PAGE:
Please use this identifier to cite or link to this item: http://hdl.handle.net/1893/27499
Appears in Collections:Biological and Environmental Sciences Journal Articles
Peer Review Status: Refereed
Title: Natural selection and outbreeding depression suggest adaptive differentiation in the invasive range of a clonal plant
Author(s): Pantoja, Pauline O
Paine, C E Timothy
Vallejo-Marín, Mario
Keywords: General Biochemistry, Genetics and Molecular Biology
General Immunology and Microbiology
General Agricultural and Biological Sciences
General Environmental Science
General Medicine
Issue Date: 11-Jul-2018
Citation: Pantoja PO, Paine CET & Vallejo-Marín M (2018) Natural selection and outbreeding depression suggest adaptive differentiation in the invasive range of a clonal plant. Proceedings of the Royal Society B: Biological Sciences, 285 (1882), Art. No.: 20181091. https://doi.org/10.1098/rspb.2018.1091.
Abstract: Analyses of phenotypic selection and demography in field populations are powerful ways to establishing the potential role of natural selection in shaping evolution during biological invasions. Here we use experimental F2 crosses between native and introduced populations of Mimulus guttatus to estimate the pattern of natural selection in part of its introduced range, and to seek evidence of outbreeding depression of colonists. The F2s combined the genome of an introduced population with the genome of either native or introduced populations. We found that the introduced × introduced cross had the fastest population growth rate owing to increased winter survival, clonality and seed production. Our analysis also revealed that selection through sexual fitness favoured large floral displays, large vegetative and flower size, lateral spread and early flowering. Our results indicate a source-of-origin effect, consistent with outbreeding depression exposed by mating between introduced and native populations. Our findings suggest that well-established non-native populations may pay a high fitness cost during subsequent bouts of admixture with native populations, and reveal that processes such as local adaptation in the invasive range can mediate the fitness consequences of admixture.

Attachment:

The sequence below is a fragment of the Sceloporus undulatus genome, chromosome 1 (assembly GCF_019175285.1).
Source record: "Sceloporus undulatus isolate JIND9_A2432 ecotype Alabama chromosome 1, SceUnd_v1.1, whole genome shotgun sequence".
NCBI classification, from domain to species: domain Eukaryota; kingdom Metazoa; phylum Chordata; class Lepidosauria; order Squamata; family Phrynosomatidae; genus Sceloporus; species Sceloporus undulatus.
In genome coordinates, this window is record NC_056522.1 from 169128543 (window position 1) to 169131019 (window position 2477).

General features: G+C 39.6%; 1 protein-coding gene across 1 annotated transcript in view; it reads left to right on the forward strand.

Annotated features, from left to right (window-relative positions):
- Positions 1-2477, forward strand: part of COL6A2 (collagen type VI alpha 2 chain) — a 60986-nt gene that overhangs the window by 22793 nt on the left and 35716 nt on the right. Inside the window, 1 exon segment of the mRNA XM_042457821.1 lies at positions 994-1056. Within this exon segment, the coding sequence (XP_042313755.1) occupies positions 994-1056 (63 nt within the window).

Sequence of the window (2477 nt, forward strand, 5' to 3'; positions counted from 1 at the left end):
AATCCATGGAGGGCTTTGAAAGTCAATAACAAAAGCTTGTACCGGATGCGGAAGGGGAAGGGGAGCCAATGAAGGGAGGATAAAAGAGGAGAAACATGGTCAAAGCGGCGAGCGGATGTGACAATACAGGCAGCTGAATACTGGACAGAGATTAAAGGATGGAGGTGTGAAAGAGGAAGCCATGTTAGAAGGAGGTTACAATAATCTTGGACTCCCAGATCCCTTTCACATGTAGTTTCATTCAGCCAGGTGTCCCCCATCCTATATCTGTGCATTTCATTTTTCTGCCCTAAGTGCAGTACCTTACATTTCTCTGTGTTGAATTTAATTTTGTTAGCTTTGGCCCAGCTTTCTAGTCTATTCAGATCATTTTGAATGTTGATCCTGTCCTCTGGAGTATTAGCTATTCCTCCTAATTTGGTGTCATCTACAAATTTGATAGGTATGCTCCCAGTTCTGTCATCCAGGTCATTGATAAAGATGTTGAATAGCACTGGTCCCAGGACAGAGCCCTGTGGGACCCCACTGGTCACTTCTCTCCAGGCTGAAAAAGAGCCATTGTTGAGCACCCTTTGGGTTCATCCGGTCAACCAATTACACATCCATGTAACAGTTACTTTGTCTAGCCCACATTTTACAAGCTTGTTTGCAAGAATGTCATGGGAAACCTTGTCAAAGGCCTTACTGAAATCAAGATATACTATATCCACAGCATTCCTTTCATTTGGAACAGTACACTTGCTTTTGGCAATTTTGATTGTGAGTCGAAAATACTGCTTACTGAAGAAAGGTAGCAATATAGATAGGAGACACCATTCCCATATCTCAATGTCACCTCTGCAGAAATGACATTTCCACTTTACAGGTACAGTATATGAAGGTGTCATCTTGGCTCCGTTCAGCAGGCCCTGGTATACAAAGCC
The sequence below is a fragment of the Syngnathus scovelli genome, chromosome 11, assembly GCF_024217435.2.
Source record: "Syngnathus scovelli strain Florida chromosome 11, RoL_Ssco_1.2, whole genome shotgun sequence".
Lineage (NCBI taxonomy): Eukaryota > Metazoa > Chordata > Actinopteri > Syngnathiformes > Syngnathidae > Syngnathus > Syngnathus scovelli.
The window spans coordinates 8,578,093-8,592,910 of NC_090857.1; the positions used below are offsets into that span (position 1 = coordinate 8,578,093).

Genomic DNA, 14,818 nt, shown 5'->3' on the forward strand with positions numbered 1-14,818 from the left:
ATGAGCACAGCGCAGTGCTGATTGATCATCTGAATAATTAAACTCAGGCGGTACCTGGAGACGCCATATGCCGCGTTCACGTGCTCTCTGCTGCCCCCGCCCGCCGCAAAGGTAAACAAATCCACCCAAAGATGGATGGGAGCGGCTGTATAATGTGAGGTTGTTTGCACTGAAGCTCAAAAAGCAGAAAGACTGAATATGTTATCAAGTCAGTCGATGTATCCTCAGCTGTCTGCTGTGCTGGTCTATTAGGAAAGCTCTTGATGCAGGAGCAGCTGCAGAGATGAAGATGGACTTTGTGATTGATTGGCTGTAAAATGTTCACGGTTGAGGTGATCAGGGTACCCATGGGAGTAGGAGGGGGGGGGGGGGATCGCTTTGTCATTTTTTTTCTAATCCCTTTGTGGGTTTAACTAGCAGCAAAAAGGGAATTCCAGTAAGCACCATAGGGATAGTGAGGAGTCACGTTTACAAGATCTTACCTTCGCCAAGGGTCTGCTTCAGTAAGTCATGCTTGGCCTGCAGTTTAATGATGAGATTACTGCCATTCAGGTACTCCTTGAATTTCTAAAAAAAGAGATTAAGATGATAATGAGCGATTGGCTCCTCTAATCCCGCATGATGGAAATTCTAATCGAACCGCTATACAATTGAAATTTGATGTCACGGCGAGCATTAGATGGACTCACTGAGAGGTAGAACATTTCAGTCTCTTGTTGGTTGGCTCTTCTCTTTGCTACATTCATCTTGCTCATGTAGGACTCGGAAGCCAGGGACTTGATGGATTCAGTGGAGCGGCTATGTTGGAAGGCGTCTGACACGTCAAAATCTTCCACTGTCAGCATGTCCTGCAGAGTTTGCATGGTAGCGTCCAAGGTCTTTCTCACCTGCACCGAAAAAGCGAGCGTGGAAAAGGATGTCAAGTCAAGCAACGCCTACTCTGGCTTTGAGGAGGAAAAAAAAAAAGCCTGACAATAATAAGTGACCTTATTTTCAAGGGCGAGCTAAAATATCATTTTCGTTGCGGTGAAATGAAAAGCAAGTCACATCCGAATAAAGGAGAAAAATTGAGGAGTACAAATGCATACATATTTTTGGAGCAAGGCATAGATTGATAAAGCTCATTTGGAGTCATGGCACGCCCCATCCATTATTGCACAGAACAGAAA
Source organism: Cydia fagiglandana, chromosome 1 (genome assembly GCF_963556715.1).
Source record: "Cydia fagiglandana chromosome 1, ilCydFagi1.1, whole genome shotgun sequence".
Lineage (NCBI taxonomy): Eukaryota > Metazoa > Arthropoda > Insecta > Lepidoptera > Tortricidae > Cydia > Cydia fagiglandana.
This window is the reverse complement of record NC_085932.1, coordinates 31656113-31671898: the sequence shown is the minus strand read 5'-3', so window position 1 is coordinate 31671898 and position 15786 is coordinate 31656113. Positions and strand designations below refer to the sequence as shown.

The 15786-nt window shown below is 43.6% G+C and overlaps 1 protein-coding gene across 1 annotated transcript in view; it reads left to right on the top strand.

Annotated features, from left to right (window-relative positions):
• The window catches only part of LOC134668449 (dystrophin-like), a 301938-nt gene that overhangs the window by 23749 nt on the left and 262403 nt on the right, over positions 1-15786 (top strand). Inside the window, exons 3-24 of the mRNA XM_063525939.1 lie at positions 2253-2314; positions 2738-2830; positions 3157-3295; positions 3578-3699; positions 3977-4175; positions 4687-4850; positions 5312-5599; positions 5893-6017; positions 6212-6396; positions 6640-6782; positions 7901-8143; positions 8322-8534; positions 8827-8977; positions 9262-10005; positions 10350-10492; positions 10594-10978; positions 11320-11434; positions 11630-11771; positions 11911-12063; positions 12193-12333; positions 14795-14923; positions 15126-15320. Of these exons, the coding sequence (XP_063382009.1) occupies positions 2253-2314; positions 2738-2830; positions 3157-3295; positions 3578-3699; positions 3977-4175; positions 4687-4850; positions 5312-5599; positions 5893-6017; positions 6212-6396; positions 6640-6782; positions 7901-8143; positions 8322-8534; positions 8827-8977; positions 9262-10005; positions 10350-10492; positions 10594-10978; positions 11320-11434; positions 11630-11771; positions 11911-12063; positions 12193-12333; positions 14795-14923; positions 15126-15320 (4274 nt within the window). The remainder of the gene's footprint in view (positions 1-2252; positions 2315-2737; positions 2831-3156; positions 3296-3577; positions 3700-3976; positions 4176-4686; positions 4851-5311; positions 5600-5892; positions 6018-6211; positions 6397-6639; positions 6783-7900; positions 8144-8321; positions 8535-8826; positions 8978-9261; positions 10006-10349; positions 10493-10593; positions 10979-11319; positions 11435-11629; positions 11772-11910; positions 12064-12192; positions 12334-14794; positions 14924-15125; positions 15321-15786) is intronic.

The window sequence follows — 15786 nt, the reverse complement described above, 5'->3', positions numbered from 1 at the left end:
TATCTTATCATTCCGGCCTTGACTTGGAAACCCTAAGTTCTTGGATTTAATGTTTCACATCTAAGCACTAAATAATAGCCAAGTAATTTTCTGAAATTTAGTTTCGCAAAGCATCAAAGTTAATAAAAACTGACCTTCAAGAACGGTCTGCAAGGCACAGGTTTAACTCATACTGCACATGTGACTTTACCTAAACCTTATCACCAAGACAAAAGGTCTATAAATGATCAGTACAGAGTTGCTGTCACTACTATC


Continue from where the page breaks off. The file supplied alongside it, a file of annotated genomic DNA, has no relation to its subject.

DOI Link: 10.1098/rspb.2018.1091
Rights: Publisher policy allows this work to be made available in this repository. Published in Proceedings of the Royal Society B: Biological Sciences by The Royal Society. The original publication is available at: https://doi.org/10.1098/rspb.2018.1091

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